FAIRCHILD AIR FORCE BASE, Wash. - With roughly 14 million square feet of pavement, and 2,168 lights, Fairchild's airfield lights up further then the eye can see after the sun goes down, and a 16-member team works in partnership with a few other agencies to ensure the airfield is mission-ready throughout the night.
While many base members are heading home for the day, the 92nd Operations Support Squadron airfield management night-shift team is beginning the evening's tasks.
Airman 1st Class Seam Hankins, 92nd Operations Support Squadron airfield management operations coordinator, annotates a light out on the airfield inspection checklist during their nightly light checks Feb. 10, 2014, at Fairchild Air Force Base, Wash. The airfield management team conducts light checks every night to ensure all 2,168 lights are working on Fairchild's airfield. (U.S. Air Force photo by Staff Sgt. Veronica Montes)
“We work 24 hours a day, seven days a week, 365 days a year,” said Roberta Laporte, 92nd OSS airfield manager. “The airfield management team is responsible for maintaining the airfield. We need to make sure the airfield is safe, and runways are ready to support aircraft.”
During the short winter days, the night-shift tasks begin with light checks. This requires checking the whole airfield, to include the blue lights on the taxiways, the white lights along the runways, the red lights at the end of the runways and the approach lights at the far ends of the airfield.
“We check every light on the airfield within the first two hours of darkness,” said Senior Airman Alisha Laws, 92nd OSS airfield management shift lead. “We have to ensure aircraft landing at night can visually see the runway. This can be a challenge in the winter because if it is snowing hard we have low visibility, and must coordinate with the snow team to drive safe on the flightline.”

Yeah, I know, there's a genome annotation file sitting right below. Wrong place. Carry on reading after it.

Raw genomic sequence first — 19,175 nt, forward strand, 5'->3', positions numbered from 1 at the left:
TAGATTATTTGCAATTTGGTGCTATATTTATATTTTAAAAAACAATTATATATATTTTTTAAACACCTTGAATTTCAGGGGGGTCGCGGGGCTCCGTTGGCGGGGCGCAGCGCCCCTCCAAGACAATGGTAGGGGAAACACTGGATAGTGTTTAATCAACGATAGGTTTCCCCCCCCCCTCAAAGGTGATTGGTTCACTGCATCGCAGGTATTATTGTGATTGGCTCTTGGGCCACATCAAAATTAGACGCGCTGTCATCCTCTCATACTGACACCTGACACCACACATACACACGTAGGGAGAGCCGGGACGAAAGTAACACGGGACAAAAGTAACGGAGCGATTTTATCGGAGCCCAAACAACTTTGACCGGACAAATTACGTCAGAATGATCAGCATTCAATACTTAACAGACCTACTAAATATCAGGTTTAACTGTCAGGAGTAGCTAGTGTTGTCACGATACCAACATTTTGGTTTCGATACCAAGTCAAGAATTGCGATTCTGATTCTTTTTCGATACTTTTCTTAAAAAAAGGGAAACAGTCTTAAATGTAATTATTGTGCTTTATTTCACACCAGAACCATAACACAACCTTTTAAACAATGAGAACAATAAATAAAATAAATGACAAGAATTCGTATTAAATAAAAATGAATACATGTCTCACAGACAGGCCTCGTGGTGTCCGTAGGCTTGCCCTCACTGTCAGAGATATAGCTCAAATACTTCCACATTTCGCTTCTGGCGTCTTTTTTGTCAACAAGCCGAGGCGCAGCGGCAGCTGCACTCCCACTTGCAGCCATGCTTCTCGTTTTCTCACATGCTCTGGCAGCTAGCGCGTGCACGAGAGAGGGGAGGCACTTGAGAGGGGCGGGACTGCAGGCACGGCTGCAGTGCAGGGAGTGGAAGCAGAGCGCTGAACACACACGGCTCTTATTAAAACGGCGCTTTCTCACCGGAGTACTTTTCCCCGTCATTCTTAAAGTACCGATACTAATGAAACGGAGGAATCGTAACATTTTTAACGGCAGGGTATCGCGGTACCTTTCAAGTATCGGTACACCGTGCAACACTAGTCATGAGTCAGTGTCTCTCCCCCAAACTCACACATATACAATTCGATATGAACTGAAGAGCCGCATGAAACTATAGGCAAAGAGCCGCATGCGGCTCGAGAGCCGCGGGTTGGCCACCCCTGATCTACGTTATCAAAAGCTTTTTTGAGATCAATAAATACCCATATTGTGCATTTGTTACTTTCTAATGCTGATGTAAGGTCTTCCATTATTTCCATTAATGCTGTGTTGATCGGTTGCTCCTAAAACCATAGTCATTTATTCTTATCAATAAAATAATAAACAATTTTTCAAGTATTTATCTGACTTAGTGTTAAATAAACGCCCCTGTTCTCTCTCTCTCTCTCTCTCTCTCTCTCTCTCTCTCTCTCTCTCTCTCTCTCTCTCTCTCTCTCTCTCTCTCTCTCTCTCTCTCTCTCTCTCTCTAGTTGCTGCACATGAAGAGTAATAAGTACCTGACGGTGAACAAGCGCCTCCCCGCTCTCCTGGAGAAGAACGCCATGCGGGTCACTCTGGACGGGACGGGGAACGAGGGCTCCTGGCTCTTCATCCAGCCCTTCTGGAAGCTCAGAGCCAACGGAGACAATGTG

The snow barn is just one base agency the airfield management team works closely with, especially in the winter. While testing the approach lights, the team also works closely with the air traffic control members in the tower to raise the approach lights' voltage to the brightest setting. Communication is necessary to keep safe driving and flying conditions on the airfield, and is critical to the priorities of airfield management.
While checking lights, the team is constantly patrolling the runways, and conducting runway condition reading tests, breaking tests and checking the pavement for cracks and deficiencies. Laporte said when there is a problem or a light outage, they take care of it as quick as possible.
After checking the airfield lights initially, the team patrols every two hours, and in inclement weather, they may be out patrolling the airfield all night.
“We have to ensure the priority route is always cleared out in case of an alert and an aircraft has to take off,” said Laws. “The most rewarding part of my job is being responsible for the safety of any aircraft that takes off, and when they get off the ground, I know I did my job right.”
Laws said they also assist in ground emergencies and issues, along with those in the air approaching.
“At night, we are also here to make sure any in-flight emergencies can land,” said Senior Airman Timothy Sunday, 92nd OSS airfield management shift lead. “We also support the 36th Rescue Squadron, in that if they need to perform a search and rescue, they are able to land on the airfield.”
While airfield management is a year-round job, the winter does propose different obstacles.
According to Laporte, freezing fog and heavy snow are the biggest challenges in winter. They must make sure the drivers are safe, and that they continuously maintain the runway and alert routes. They also monitor the snow build up to ensure aircraft can taxi and park, and that aircrew can see the center line.
“We also work with maintenance to make sure everything is cleared from the runway, and are in constant communication with those agencies who share the airfield,” Laporte said. “We are like an information hub. We get information, pass information and work with other agencies to make sure the airfield is always safe and mission ready.”
“Airfield management is a key player in the airfield operations,” she continued. “But they couldn't have mission success without all the other agencies.”
By U.S. Air Force Staff Sgt. Veronica Montes
Provided through DVIDS
Comment on this article